Yahoo has gone on a spending spree, plucking properties with social networking mojo from the ripe fields of the Web, version 2.0. On Thursday, the company announced that it had acquired Bix.com, a site where users set up and run contests ranging from singing and talent shows to pure beauty pageants.
Where’s the beef?
The idea is simple: provide some rules for your contest, e.g. "A Cappella audio: Sing your favorite Osmonds tune," wait for some user-generated entries to drop in, and let anyone who wants vote for the winning entry. If shows like American Idol and So You Think You Can Dance taught us anything, it is that America is full of people who truly believe the are the next undiscovered superstar, and Bix capitalizes on that idea. Indeed, the site has been in negotiations with TV reality shows about using the site to screen prospective participants, though nothing has come of that effort yet.
Yahoo will let Bix run under its existing brand, much like del.icio.us and Flickr before it, but will presumably inject some Yahoo advertising and deep links to other suitably social Yahoo properties in an effort to grow the already humongous Yahoo user base. Yahoo will also reach out to third parties. Sometime in the near future, users should be able to run Bix contests on their Facebook or MySpace pages, for example, rather than being tied to the Bix site.
The 16-person Bix team is led by Epinions cofounder Mike Speiser, who now becomes a Yahoo vice president in charge of community sites like Yahoo Photos and Yahoo Groups. Yahoo management says that Bix could in the future become integrated with the company’s instant messenger tools, video sites, and other entertainment properties.
The other white meat
Bix is the big fish in Yahoo’s recent catch, but the small fry could prove tasty, too. The portal is picking up MyBlogLog, a social networking service for blog readers who want to connect with other readers of the same weblogs. If that isn’t a meta-service, I don’t know what is, but I can see the attraction in getting to know other readers with real-time chats and rich profile pages rather than through discussion board posts. There is no word on exactly what Yahoo intends to do with this property, but the smart money is on weaving MyBlogLog into Yahoo’s portfolio of services in much the same way as Bix.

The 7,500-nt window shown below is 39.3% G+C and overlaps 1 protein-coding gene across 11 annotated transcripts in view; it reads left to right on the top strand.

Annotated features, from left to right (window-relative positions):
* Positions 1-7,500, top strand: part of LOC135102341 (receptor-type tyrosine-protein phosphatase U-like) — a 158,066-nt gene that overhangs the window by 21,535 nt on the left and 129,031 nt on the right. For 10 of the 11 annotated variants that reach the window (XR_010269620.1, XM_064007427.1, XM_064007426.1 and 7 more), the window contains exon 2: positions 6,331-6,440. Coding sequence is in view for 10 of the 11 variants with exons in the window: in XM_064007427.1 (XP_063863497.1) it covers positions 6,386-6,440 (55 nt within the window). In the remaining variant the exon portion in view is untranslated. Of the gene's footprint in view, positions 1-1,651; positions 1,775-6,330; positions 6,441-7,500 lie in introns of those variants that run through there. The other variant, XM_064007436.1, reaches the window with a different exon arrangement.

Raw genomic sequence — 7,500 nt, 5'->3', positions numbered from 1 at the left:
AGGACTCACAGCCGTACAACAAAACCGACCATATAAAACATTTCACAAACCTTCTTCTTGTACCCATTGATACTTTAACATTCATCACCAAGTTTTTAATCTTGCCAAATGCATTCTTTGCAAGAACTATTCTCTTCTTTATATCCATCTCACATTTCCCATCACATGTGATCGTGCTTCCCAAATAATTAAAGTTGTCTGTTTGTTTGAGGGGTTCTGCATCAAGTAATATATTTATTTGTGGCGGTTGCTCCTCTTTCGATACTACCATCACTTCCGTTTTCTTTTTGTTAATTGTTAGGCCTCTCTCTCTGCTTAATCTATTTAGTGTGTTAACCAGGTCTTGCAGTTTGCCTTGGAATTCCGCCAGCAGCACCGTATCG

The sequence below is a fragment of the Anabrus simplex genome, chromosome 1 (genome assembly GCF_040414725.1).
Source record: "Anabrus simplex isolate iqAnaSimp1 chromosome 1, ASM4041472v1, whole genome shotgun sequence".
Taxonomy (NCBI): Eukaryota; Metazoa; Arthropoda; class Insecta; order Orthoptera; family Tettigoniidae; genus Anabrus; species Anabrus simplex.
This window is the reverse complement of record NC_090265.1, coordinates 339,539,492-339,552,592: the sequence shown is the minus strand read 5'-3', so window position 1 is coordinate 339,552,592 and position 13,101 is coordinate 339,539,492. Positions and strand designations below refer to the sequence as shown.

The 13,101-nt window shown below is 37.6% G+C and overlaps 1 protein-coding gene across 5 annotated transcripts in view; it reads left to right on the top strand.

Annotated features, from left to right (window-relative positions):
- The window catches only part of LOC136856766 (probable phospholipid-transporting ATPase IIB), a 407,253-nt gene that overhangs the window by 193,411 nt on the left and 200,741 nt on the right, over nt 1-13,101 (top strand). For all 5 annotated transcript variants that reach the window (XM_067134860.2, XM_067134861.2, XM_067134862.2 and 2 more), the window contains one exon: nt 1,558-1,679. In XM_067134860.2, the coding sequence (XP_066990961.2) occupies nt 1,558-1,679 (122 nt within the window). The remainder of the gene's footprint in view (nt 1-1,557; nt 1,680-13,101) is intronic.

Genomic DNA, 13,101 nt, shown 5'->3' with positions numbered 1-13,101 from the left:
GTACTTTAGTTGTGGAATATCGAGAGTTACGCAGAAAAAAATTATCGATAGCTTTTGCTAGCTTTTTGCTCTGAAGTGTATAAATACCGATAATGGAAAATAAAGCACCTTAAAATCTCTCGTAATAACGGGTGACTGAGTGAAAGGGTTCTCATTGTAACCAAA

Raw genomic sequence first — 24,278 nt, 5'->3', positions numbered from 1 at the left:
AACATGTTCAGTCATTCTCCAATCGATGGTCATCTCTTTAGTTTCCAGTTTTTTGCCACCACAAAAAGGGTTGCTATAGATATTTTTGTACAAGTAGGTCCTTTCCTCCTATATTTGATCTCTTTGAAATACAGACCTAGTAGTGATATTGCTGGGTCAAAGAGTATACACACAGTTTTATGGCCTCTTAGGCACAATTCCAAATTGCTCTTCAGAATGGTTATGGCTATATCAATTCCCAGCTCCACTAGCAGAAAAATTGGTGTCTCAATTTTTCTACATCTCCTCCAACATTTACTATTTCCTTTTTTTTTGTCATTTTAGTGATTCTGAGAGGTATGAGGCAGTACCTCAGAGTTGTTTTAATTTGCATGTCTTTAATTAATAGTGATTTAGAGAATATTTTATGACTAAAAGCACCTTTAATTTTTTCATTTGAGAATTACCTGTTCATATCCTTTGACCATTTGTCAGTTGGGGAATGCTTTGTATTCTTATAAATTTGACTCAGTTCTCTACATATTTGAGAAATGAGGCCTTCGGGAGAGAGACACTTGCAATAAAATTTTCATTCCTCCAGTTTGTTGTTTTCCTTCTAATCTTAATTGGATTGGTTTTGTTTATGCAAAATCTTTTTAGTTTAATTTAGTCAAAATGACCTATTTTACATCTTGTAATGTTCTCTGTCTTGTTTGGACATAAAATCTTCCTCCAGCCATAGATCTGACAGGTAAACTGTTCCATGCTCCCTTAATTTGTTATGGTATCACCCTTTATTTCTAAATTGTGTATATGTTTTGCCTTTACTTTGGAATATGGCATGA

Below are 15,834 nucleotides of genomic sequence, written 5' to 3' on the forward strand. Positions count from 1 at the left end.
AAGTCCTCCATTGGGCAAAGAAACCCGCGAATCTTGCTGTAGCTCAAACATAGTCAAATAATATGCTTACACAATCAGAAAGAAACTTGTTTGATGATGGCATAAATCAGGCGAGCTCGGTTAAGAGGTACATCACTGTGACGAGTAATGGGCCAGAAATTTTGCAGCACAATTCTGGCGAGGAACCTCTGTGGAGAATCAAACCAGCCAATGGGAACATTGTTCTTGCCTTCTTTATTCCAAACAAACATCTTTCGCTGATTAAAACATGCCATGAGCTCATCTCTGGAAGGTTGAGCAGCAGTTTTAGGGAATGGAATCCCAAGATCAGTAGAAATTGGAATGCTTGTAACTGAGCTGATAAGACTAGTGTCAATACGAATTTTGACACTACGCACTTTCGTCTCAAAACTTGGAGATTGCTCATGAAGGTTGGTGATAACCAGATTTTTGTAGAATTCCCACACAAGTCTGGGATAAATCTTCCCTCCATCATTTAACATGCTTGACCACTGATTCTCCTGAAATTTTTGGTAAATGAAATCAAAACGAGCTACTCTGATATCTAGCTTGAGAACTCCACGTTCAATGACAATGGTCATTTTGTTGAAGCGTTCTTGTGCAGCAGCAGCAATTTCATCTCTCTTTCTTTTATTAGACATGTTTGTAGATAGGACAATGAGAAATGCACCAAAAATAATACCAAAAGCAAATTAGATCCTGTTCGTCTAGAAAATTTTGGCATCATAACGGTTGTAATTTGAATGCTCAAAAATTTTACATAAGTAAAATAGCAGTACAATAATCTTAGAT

Finally, we arrive in my motherland, where Yahoo found a Swedish company that specializes in bringing social networking tools to mobile devices like PDAs and cellphones. KenetWorks wants to change the role your cellphone plays in your daily life, so that "The community goes from being an inbox that you check every now and then, to being a place where you hang out."
Follow the Yellow Brick Road
The MyBlogLog deal reportedly cost Yahoo $10 million, but the company has declined to provide financial details on the other deals. We’re not talking about prices like the $1.65+ billion Google paid for YouTube, or even the $650 million News Corp coughed up to buy MySpace one year ago. These should be fairly safe bets for Yahoo, and it won’t hurt too much if they fail horribly.
If you’re finding it tough to keep up with all the acquisition announcements generated by Yahoo, Google, and Microsoft these days, you are not alone. Try this handy AJAX tool that tracks all these deals in a scrollable timeline graph to unscramble the wheeling and dealing somewhat.